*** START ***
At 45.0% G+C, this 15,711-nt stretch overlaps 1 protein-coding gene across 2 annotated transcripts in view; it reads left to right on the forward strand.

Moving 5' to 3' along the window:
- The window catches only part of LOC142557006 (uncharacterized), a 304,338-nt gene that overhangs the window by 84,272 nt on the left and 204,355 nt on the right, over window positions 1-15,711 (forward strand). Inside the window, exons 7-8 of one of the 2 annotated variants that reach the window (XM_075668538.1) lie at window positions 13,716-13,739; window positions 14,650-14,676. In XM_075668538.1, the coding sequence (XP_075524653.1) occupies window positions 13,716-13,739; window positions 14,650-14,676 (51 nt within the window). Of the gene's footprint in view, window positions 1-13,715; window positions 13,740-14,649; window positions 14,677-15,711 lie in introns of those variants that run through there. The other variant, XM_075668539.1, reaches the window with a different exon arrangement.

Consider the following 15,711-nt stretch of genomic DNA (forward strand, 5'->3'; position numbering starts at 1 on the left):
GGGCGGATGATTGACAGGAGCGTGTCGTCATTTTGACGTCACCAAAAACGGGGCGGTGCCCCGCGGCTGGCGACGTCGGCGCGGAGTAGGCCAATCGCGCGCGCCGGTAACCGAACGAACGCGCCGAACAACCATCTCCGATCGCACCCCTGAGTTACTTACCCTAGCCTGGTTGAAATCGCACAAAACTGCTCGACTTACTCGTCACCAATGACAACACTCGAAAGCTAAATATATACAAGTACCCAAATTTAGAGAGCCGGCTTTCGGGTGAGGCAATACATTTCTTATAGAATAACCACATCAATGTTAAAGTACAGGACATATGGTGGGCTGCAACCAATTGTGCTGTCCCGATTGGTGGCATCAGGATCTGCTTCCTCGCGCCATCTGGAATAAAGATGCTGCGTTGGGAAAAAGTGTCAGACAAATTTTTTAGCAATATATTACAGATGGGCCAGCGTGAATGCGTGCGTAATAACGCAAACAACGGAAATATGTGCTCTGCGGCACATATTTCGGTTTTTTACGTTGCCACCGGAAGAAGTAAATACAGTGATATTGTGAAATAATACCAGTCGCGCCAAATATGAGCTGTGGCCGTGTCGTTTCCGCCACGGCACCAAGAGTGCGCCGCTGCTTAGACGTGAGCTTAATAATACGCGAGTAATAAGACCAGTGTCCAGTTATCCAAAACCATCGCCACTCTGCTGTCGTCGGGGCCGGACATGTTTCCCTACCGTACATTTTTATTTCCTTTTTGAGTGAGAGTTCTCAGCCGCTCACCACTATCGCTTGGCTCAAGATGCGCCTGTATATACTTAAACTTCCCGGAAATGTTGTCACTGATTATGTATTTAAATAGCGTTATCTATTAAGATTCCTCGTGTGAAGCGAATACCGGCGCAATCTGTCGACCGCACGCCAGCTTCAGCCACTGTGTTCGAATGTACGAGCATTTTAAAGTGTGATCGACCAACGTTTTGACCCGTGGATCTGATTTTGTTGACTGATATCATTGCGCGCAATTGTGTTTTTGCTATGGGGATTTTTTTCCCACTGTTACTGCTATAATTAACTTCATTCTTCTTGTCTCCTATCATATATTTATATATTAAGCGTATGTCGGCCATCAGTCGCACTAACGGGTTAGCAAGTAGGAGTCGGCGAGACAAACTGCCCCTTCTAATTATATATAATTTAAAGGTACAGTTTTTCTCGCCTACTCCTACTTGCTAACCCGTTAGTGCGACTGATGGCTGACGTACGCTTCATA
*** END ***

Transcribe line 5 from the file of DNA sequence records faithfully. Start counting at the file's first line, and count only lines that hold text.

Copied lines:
GGGCGGATGATTGACAGGAGCGTGTCGTCATTTTGACGTCACCAAAAACGGGGCGGTGCCCCGCGGCTGGCGACGTCGGCGCGGAGTAGGCCAATCGCGCGCGCCGGTAACCGAACGAACGCGCCGAACAACCATCTCCGATCGCACCCCTGAGTTACTTACCCTAGCCTGGTTGAAATCGCACAAAACTGCTCGACTTACTCGTCACCAATGACAACACTCGAAAGCTAAATATATACAAGTACCCAAATTTAGAGAGCCGGCTTTCGGGTGAGGCAATACATTTCTTATAGAATAACCACATCAATGTTAAAGTACAGGACATATGGTGGGCTGCAACCAATTGTGCTGTCCCGATTGGTGGCATCAGGATCTGCTTCCTCGCGCCATCTGGAATAAAGATGCTGCGTTGGGAAAAAGTGTCAGACAAATTTTTTAGCAATATATTACAGATGGGCCAGCGTGAATGCGTGCGTAATAACGCAAACAACGGAAATATGTGCTCTGCGGCACATATTTCGGTTTTTTACGTTGCCACCGGAAGAAGTAAATACAGTGATATTGTGAAATAATACCAGTCGCGCCAAATATGAGCTGTGGCCGTGTCGTTTCCGCCACGGCACCAAGAGTGCGCCGCTGCTTAGACGTGAGCTTAATAATACGCGAGTAATAAGACCAGTGTCCAGTTATCCAAAACCATCGCCACTCTGCTGTCGTCGGGGCCGGACATGTTTCCCTACCGTACATTTTTATTTCCTTTTTGAGTGAGAGTTCTCAGCCGCTCACCACTATCGCTTGGCTCAAGATGCGCCTGTATATACTTAAACTTCCCGGAAATGTTGTCACTGATTATGTATTTAAATAGCGTTATCTATTAAGATTCCTCGTGTGAAGCGAATACCGGCGCAATCTGTCGACCGCACGCCAGCTTCAGCCACTGTGTTCGAATGTACGAGCATTTTAAAGTGTGATCGACCAACGTTTTGACCCGTGGATCTGATTTTGTTGACTGATATCATTGCGCGCAATTGTGTTTTTGCTATGGGGATTTTTTTCCCACTGTTACTGCTATAATTAACTTCATTCTTCTTGTCTCCTATCATATATTTATATATTAAGCGTATGTCGGCCATCAGTCGCACTAACGGGTTAGCAAGTAGGAGTCGGCGAGACAAACTGCCCCTTCTAATTATATATAATTTAAAGGTACAGTTTTTCTCGCCTACTCCTACTTGCTAACCCGTTAGTGCGACTGATGGCTGACGTACGCTTCATA